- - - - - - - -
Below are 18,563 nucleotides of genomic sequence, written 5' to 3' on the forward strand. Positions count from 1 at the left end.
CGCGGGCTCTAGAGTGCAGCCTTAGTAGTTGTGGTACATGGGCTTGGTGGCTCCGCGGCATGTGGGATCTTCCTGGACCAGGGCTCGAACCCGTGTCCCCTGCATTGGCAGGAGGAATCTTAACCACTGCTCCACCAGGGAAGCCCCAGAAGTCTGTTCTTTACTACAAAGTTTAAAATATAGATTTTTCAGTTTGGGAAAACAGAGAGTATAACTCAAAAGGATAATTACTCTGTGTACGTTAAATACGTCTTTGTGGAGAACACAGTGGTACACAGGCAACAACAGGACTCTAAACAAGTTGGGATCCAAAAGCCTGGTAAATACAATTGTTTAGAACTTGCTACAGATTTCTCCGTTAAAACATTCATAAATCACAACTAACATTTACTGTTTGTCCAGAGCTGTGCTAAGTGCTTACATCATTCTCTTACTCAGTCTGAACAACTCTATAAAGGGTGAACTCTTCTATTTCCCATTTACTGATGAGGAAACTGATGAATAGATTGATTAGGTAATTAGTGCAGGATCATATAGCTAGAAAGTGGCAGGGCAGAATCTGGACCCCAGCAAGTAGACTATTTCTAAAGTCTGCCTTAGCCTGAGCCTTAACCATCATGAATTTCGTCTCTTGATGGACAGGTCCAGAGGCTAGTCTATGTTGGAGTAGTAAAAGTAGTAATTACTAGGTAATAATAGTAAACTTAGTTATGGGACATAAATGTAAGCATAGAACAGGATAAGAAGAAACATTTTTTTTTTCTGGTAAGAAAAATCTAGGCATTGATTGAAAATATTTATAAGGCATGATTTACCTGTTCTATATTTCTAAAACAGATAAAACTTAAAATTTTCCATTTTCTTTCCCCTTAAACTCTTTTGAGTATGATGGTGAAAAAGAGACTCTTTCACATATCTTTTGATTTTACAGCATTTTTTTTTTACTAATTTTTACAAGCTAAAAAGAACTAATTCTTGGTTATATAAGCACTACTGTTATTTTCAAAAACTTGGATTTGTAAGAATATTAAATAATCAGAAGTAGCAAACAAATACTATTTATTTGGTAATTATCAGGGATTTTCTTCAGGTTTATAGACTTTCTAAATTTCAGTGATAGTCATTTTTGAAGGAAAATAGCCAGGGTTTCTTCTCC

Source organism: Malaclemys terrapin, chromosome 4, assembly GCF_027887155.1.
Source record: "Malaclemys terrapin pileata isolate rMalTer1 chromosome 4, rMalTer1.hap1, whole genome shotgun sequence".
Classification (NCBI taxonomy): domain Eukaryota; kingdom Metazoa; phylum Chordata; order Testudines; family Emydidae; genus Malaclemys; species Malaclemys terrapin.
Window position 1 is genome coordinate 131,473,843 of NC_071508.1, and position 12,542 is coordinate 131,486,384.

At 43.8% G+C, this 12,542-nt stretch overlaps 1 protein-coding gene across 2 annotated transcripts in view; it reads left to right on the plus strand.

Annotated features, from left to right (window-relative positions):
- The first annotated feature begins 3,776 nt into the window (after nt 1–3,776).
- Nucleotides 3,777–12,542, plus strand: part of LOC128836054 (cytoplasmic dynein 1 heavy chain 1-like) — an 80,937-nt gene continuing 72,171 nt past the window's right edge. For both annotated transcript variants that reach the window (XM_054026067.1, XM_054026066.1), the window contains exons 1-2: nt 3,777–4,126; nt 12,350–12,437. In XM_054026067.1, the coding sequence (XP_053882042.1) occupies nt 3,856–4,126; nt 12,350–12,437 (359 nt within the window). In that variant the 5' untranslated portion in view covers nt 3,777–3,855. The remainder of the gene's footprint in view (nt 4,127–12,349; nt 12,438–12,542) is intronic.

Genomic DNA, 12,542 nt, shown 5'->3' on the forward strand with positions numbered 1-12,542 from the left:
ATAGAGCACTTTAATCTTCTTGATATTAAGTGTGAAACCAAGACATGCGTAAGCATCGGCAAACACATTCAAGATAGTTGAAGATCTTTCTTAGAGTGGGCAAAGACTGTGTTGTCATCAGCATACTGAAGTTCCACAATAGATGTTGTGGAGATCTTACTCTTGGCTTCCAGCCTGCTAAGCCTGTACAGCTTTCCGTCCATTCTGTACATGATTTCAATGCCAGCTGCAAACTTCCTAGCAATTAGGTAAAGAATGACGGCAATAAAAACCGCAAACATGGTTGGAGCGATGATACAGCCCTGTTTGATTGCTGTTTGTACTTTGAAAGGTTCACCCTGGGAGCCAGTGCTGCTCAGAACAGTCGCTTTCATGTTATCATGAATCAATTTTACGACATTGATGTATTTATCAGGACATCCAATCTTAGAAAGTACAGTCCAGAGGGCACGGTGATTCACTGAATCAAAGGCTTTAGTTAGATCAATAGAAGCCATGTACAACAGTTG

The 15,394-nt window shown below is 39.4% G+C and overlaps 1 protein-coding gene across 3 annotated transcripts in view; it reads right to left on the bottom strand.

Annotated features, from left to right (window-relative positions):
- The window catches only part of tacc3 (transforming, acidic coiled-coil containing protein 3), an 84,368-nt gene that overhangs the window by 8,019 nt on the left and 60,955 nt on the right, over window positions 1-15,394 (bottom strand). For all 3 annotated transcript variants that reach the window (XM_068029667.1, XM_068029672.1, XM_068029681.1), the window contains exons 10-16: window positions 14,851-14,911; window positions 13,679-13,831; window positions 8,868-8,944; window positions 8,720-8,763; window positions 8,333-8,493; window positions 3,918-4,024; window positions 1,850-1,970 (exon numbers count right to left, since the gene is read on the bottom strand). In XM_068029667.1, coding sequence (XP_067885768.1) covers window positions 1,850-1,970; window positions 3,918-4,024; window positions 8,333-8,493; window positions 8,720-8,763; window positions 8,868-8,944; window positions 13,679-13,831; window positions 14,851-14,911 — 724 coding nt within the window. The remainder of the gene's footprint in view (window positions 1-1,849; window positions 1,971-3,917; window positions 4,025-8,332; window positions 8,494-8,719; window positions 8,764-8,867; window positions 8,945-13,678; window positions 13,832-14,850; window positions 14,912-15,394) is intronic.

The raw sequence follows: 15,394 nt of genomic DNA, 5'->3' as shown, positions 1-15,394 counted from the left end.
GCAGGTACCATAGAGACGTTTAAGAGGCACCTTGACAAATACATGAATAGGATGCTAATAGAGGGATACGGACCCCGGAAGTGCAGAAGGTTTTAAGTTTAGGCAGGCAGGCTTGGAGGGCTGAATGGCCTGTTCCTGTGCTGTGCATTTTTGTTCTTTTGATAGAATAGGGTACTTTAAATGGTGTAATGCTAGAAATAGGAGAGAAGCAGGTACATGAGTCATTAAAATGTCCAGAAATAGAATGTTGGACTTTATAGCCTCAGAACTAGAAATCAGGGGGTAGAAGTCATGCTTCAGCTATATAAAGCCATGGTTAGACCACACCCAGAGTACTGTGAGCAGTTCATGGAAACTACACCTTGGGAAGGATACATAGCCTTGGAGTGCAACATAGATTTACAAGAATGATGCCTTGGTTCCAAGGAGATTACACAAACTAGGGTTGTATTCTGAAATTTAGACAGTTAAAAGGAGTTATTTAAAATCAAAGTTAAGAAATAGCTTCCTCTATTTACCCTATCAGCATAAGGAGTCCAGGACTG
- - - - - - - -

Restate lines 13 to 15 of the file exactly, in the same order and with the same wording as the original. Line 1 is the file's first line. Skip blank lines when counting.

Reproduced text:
The 15,394-nt window shown below is 39.4% G+C and overlaps 1 protein-coding gene across 3 annotated transcripts in view; it reads right to left on the bottom strand.

Annotated features, from left to right (window-relative positions):
- The window catches only part of tacc3 (transforming, acidic coiled-coil containing protein 3), an 84,368-nt gene that overhangs the window by 8,019 nt on the left and 60,955 nt on the right, over window positions 1-15,394 (bottom strand). For all 3 annotated transcript variants that reach the window (XM_068029667.1, XM_068029672.1, XM_068029681.1), the window contains exons 10-16: window positions 14,851-14,911; window positions 13,679-13,831; window positions 8,868-8,944; window positions 8,720-8,763; window positions 8,333-8,493; window positions 3,918-4,024; window positions 1,850-1,970 (exon numbers count right to left, since the gene is read on the bottom strand). In XM_068029667.1, coding sequence (XP_067885768.1) covers window positions 1,850-1,970; window positions 3,918-4,024; window positions 8,333-8,493; window positions 8,720-8,763; window positions 8,868-8,944; window positions 13,679-13,831; window positions 14,851-14,911 — 724 coding nt within the window. The remainder of the gene's footprint in view (window positions 1-1,849; window positions 1,971-3,917; window positions 4,025-8,332; window positions 8,494-8,719; window positions 8,764-8,867; window positions 8,945-13,678; window positions 13,832-14,850; window positions 14,912-15,394) is intronic.